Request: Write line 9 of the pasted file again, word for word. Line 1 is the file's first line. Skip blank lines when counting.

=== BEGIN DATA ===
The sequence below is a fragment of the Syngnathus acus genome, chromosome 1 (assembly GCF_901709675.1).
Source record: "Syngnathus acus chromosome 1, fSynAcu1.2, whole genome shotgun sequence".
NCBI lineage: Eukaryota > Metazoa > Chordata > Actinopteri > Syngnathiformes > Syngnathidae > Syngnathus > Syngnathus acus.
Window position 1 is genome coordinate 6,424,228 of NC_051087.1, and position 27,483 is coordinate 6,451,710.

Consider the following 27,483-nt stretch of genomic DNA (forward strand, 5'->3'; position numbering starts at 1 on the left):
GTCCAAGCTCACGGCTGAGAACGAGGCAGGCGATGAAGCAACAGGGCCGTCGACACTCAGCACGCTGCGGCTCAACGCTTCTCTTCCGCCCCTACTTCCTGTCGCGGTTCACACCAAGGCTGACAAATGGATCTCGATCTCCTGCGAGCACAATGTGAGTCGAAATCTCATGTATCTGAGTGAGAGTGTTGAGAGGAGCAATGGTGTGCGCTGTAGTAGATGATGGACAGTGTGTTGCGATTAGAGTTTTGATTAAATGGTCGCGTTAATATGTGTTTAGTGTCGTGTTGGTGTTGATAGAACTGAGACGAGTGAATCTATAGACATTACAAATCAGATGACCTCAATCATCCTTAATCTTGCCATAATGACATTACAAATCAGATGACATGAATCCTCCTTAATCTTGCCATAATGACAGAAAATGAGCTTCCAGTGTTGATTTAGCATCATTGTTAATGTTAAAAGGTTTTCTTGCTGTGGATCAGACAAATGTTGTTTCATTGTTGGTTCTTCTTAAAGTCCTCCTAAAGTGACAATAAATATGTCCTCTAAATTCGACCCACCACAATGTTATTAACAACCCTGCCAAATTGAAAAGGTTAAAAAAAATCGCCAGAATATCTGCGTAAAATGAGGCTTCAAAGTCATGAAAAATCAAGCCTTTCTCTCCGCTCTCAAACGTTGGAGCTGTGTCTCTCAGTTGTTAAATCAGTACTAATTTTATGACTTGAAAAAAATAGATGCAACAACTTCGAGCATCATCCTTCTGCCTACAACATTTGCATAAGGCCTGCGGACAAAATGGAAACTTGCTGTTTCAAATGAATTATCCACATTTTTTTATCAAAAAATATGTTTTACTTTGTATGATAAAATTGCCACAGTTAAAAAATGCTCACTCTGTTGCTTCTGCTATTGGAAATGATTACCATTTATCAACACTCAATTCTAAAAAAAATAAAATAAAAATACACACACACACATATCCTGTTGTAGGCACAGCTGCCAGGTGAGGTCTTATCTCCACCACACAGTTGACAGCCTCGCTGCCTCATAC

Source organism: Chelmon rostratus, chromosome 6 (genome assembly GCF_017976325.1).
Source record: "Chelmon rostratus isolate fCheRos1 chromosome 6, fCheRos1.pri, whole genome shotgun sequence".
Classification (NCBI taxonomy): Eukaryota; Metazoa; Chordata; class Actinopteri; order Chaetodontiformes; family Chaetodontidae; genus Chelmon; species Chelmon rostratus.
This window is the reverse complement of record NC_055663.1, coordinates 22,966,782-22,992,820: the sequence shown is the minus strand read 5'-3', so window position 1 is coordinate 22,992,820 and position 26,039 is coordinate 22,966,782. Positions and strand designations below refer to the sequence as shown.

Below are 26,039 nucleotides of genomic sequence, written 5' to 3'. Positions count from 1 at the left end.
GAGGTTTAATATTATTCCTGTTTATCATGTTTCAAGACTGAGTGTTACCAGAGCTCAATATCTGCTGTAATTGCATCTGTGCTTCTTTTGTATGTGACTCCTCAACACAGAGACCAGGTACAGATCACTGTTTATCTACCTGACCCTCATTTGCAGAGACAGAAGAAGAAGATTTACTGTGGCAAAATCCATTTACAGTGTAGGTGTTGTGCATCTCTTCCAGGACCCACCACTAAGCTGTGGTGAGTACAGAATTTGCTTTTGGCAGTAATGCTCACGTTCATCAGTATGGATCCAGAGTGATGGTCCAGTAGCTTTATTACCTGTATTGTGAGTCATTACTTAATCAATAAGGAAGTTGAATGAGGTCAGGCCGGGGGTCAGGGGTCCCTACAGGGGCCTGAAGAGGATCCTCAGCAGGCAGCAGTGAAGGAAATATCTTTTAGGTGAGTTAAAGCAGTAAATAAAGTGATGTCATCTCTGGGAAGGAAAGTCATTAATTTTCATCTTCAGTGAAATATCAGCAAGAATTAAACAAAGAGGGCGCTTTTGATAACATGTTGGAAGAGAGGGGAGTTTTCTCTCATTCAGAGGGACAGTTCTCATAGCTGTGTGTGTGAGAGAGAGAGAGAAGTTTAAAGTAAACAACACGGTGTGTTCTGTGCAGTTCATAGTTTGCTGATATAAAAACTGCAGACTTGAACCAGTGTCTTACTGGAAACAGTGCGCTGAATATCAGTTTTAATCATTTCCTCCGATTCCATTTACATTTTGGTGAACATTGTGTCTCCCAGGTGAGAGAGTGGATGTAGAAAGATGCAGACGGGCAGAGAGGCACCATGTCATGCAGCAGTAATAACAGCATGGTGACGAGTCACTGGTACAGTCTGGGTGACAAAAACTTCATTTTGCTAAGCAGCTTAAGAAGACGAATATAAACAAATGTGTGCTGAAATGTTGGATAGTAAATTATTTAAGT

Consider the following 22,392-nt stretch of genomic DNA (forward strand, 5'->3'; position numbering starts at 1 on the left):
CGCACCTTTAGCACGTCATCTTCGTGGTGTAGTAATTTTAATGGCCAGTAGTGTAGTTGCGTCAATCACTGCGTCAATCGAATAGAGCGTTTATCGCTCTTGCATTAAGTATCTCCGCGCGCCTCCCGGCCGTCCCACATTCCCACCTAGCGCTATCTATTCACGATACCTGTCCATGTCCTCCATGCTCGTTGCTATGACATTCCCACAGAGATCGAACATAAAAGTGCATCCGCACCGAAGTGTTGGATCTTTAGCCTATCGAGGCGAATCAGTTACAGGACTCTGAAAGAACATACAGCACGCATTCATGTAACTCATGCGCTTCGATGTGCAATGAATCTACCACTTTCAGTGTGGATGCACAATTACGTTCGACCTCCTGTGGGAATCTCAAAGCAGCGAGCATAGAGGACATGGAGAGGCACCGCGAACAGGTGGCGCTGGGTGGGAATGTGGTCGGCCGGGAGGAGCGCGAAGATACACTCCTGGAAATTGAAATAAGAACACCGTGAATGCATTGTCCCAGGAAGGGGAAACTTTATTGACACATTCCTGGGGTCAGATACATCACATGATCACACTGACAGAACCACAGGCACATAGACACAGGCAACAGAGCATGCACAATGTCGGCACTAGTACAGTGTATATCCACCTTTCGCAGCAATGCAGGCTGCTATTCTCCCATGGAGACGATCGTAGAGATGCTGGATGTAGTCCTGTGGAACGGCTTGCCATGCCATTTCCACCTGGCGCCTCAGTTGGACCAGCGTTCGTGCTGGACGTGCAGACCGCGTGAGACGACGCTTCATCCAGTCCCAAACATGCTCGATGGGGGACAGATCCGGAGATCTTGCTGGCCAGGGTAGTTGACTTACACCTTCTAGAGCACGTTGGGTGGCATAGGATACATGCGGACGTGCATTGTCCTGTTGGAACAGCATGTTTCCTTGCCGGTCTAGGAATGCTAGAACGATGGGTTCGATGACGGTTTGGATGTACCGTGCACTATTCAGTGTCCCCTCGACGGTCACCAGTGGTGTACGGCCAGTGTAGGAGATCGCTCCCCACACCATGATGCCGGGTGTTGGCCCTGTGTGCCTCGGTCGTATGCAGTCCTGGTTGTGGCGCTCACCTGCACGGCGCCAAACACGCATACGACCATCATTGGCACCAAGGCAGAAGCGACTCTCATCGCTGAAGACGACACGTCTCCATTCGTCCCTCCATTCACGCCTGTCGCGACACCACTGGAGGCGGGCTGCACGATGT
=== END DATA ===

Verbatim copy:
Classification (NCBI taxonomy): Eukaryota; Metazoa; Chordata; class Actinopteri; order Chaetodontiformes; family Chaetodontidae; genus Chelmon; species Chelmon rostratus.